Take care to walk through the correct door in a crematorium.
Archive for September, 2008
Gordon Brown’s speech to his flock at the Labour Party Conference today reminded me of the usefulness of the Hoggart Test, the yardstick often applied by Simon Hoggart to platitudinous rhetoric: you can tell whether something is worth saying by examining whether the opposite is absurd.
The following examples from GB’s speech are not taken out of context; they were soundbites that were punctuated with rounds of applause. Could any elected politician get away with the opposite of these statements, as suggested in italics?
“I know the difference between right and wrong.”
I have no sense of morality.
“On the side of hard-working families is the only place I’ve wanted to be.”
Someone has to stand up for slovenly singletons.
“In all times we will put people first.”
Flamingos first, then people.
“We will be the party of law and order.”
We aim to build a society that bears a closer resemblance to the Wild West frontier.
“We will be the party of the family.”
We wish to tear apart basic social units*.
Most long political speeches fail the Hoggart test at some point, and it should be noted that GB’s speech was by no means devoid of significant announcements, but the question still stands: why do we tolerate this kind of bunk from our leaders? It’s a conference speech, not an episode of The West Wing. The people in the auditorium may have been flag-saluting automotons (I know from personal experience that delegates at these events are not independent thinkers) but viewers outside the auditorium aren’t.
*Even Margaret Thatcher, in her famous claim that “there is no such thing as society”, acknowledged the role of families.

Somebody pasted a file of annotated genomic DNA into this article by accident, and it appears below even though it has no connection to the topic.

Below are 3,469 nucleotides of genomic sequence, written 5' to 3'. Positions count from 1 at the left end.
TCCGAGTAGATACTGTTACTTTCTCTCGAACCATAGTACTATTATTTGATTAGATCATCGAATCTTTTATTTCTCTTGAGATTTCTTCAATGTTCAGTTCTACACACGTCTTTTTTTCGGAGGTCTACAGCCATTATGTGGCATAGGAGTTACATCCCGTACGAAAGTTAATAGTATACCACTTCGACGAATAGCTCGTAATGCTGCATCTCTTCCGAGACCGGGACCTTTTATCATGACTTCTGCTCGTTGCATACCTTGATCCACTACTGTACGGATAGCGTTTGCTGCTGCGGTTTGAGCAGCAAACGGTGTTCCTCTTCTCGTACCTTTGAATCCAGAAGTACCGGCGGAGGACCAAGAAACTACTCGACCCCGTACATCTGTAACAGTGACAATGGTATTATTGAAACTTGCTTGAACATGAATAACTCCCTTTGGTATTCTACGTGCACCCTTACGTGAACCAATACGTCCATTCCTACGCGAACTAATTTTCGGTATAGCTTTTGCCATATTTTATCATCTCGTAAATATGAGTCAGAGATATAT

Time for some more lyrics analysis, and there are few songs riper for study than I Get Around, the Beach Boys’ paean to dawdling in a car on a Saturday night and ogling girls. Specifically:
My buddies and me are getting real well known,
Yeah, the bad guys know us and they leave us alone
Lyrics, even those of the Beach Boys, don’t get much more thought provoking than this. The question is: have the boys attained the best of the four available scenarios? Obviously, it is preferable to the bad guys knowing them and not leaving them alone, and indeed the bad guys not knowing them and not leaving them alone. But is it better than the bad guys not knowing them and leaving them alone?
Does the bad guys’ knowledge of the boys suggest that they might interfere with them in future? Were they scared off in the past, and if so will their wounded pride cause them to return, better armed, to settle old scores?
Who are these bad guys, anyway? Are they generic finger-clicking punks in Letterman jackets of the type seen in West Side Story, henchmen in orange boilersuits, or literary antiheroes like Heathcliff from Wuthering Heights or Humbert Humbert from Lolita?